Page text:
National Cholesterol Education Month

National Cholesterol Education MonthIf you’re among the percentage of Americans with high cholesterol, you have probably received the standard diet guidelines: lose weight; decrease your intake of cholesterol-rich foods such as eggs, butter, cheese, and red meat; and consume fewer saturated fats from animal foods and hydrogenated oils.

So what is cholesterol? Cholesterol is a fat-like substance found in your bloodstream or stored in your tissues.   Your body produces cholesterol to build cell walls and to make hormones.  Cholesterol comes from two main sources:  it is made in your liver  or it comes from food.  Health problems may occur when there is too much cholesterol in your food, which in turn increases your chance for heart attack or stroke.

Being on a mostly plant-based diet could help decrease the amount of LDL cholesterol in your blood, the harmful type that leads to the heart attack or stroke.  Some healthy food choices to help lower LDL are grains, such as oatmeal and brown rice; fruits and vegetables; beans, lentils, peas, and soybean products, such as tofu or tempeh; nuts and seeds; oils, such as olive or non-GMO canola; limited amounts of lean meats (preferably locally produced) such as chicken or turkey; and and “fatty” fish (full of omega-3), such as salmon, tuna, mackerel or sardines.

In addition to which foods you should increase in your diet, one should be aware of which foods to decrease.  Such foods to avoid are high fat butters and milk, fried foods, fatty meat such as sausage; and most prepackaged snacks such as cookies, crackers, and bakery items – which are often full of hydrogenated oils.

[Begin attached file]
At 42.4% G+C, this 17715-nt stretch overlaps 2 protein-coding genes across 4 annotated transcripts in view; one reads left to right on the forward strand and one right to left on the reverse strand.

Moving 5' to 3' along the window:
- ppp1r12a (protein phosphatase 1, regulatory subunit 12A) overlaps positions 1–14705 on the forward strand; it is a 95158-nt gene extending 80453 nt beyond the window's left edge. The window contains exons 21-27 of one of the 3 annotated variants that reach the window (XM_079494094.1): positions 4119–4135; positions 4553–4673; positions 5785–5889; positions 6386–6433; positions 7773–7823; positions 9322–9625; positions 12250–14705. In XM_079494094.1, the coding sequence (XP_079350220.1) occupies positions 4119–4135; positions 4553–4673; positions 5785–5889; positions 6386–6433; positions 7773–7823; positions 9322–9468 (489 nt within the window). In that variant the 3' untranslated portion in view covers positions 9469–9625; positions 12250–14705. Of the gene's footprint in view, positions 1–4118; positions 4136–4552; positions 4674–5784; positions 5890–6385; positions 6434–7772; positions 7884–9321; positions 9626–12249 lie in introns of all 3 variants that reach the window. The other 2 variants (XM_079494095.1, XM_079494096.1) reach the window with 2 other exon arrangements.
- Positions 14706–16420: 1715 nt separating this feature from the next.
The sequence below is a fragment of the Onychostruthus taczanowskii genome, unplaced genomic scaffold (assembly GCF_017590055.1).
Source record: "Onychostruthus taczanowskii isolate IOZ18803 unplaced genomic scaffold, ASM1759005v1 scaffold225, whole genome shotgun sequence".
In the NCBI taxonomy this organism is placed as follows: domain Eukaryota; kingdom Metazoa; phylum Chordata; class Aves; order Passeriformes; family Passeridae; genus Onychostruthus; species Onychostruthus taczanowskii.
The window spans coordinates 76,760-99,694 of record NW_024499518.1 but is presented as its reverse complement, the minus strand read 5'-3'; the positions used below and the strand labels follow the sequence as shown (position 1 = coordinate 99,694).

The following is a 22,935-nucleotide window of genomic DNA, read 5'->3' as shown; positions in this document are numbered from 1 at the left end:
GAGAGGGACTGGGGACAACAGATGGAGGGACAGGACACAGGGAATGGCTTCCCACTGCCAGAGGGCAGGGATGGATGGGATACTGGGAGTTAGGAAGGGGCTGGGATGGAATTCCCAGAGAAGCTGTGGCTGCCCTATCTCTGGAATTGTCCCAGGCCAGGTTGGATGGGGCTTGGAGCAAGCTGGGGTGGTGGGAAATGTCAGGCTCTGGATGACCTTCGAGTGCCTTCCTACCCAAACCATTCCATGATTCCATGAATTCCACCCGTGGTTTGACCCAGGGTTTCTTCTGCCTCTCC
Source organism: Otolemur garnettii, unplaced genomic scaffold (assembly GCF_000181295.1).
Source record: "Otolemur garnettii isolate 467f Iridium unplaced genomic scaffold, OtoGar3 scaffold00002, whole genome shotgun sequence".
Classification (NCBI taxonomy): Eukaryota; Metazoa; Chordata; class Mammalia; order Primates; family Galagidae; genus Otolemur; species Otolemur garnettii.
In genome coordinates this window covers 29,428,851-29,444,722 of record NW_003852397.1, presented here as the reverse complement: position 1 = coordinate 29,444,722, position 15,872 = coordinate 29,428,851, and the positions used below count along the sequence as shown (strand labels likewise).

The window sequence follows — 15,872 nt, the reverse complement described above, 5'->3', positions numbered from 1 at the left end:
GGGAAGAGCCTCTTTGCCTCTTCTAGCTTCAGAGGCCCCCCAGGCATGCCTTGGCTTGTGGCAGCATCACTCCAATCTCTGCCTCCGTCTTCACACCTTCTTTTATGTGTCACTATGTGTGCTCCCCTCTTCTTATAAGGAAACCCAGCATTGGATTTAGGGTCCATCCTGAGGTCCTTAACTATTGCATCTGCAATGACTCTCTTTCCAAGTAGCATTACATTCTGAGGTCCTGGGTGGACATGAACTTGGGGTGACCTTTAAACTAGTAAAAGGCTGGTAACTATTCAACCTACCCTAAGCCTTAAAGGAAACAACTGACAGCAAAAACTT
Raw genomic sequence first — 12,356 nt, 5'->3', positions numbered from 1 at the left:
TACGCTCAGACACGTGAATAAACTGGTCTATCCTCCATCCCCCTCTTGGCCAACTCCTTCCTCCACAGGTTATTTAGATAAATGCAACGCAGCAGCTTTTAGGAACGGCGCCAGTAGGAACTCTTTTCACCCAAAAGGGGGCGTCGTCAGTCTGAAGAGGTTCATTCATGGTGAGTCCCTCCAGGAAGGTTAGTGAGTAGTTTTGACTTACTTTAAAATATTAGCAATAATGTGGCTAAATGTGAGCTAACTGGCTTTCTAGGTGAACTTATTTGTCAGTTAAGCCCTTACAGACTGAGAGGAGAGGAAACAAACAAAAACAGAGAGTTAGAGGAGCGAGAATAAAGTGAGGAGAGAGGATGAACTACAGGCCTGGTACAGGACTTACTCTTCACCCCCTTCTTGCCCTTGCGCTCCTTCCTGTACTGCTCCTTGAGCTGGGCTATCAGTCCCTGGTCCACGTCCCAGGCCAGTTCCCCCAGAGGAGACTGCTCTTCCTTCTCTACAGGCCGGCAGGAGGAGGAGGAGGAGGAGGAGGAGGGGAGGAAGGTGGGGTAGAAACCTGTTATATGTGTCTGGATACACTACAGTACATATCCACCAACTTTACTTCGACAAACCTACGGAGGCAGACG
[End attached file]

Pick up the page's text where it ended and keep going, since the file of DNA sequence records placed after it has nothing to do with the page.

Along with better food choices to lower cholesterol, healthy lifestyle choices may also aid in keeping your heart and arteries healthy.   Regular physical activity such as walking, swimming, or aerobics for 30 minutes a day can help strengthen one’s cardiovascular system.  Exercise will also help reduce stress, improve sleep, increase energy levels, and improve circulation.   Endurance or weight training may also help improve muscle tone and strength for better  balance and joint flexibility, as well as bone strength.

Reducing stress is a must for a healthy heart and cholesterol levels.
Stress can often be a hidden factor to poor health – despite healthy lifestyle choices such as eating a clean diet and good sleeping habits.  In today’s world,  many people have multiple demands each day, such as shouldering a huge workload, making ends meet and taking care of your family. Your body treats these so-called minor hassles as threats. As a result you may feel as if you’re constantly under assault. But you can fight back. You don’t have to let stress control your life.
In addition to healthy diet habits and exercise, other ways to reduce stress include practicing relaxation techniques such as meditation or prayer, or yoga; fostering healthy friendships with a sense of humor and lots of laughter; or seeking professional counseling when necessary.  Visual techniques – such as vision boards – with positive life outcomes may also be very powerful for a stressed individual.  Reading books by people with positive life experiences can also be extremely helpful in setting an individual on a path of hope, leading to less stress.

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